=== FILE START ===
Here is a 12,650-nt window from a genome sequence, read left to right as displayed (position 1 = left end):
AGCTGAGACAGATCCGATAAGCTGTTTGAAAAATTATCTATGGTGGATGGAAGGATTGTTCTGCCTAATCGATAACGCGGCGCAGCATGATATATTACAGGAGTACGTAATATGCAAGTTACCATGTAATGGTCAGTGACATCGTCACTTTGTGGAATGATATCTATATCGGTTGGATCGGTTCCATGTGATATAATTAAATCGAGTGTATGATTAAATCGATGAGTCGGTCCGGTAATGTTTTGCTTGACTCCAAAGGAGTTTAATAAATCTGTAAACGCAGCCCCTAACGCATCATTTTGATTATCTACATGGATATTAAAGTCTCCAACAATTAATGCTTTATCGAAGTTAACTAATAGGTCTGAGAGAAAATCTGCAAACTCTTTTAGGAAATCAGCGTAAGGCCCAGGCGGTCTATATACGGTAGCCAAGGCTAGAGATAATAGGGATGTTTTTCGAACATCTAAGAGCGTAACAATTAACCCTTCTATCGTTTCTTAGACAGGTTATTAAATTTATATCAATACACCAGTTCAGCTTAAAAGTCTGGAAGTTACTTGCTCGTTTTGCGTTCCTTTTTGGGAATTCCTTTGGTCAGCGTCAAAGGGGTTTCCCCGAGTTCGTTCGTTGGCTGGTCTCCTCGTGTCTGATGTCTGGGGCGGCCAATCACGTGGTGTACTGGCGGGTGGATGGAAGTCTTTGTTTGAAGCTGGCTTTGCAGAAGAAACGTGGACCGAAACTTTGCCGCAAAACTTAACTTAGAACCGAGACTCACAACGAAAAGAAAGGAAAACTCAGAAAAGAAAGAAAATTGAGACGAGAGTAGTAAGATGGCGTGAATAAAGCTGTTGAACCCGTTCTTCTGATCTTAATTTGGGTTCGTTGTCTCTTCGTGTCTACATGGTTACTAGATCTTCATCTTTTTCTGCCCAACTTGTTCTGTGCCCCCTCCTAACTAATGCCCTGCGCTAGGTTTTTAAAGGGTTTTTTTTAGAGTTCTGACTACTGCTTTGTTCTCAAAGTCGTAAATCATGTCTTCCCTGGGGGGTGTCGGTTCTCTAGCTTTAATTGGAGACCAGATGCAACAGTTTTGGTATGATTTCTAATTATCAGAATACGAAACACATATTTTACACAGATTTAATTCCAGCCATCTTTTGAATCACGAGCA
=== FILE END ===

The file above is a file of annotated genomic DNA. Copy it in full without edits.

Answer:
Here is a 12,650-nt window from a genome sequence, read left to right as displayed (position 1 = left end):
AGCTGAGACAGATCCGATAAGCTGTTTGAAAAATTATCTATGGTGGATGGAAGGATTGTTCTGCCTAATCGATAACGCGGCGCAGCATGATATATTACAGGAGTACGTAATATGCAAGTTACCATGTAATGGTCAGTGACATCGTCACTTTGTGGAATGATATCTATATCGGTTGGATCGGTTCCATGTGATATAATTAAATCGAGTGTATGATTAAATCGATGAGTCGGTCCGGTAATGTTTTGCTTGACTCCAAAGGAGTTTAATAAATCTGTAAACGCAGCCCCTAACGCATCATTTTGATTATCTACATGGATATTAAAGTCTCCAACAATTAATGCTTTATCGAAGTTAACTAATAGGTCTGAGAGAAAATCTGCAAACTCTTTTAGGAAATCAGCGTAAGGCCCAGGCGGTCTATATACGGTAGCCAAGGCTAGAGATAATAGGGATGTTTTTCGAACATCTAAGAGCGTAACAATTAACCCTTCTATCGTTTCTTAGACAGGTTATTAAATTTATATCAATACACCAGTTCAGCTTAAAAGTCTGGAAGTTACTTGCTCGTTTTGCGTTCCTTTTTGGGAATTCCTTTGGTCAGCGTCAAAGGGGTTTCCCCGAGTTCGTTCGTTGGCTGGTCTCCTCGTGTCTGATGTCTGGGGCGGCCAATCACGTGGTGTACTGGCGGGTGGATGGAAGTCTTTGTTTGAAGCTGGCTTTGCAGAAGAAACGTGGACCGAAACTTTGCCGCAAAACTTAACTTAGAACCGAGACTCACAACGAAAAGAAAGGAAAACTCAGAAAAGAAAGAAAATTGAGACGAGAGTAGTAAGATGGCGTGAATAAAGCTGTTGAACCCGTTCTTCTGATCTTAATTTGGGTTCGTTGTCTCTTCGTGTCTACATGGTTACTAGATCTTCATCTTTTTCTGCCCAACTTGTTCTGTGCCCCCTCCTAACTAATGCCCTGCGCTAGGTTTTTAAAGGGTTTTTTTTAGAGTTCTGACTACTGCTTTGTTCTCAAAGTCGTAAATCATGTCTTCCCTGGGGGGTGTCGGTTCTCTAGCTTTAATTGGAGACCAGATGCAACAGTTTTGGTATGATTTCTAATTATCAGAATACGAAACACATATTTTACACAGATTTAATTCCAGCCATCTTTTGAATCACGAGCA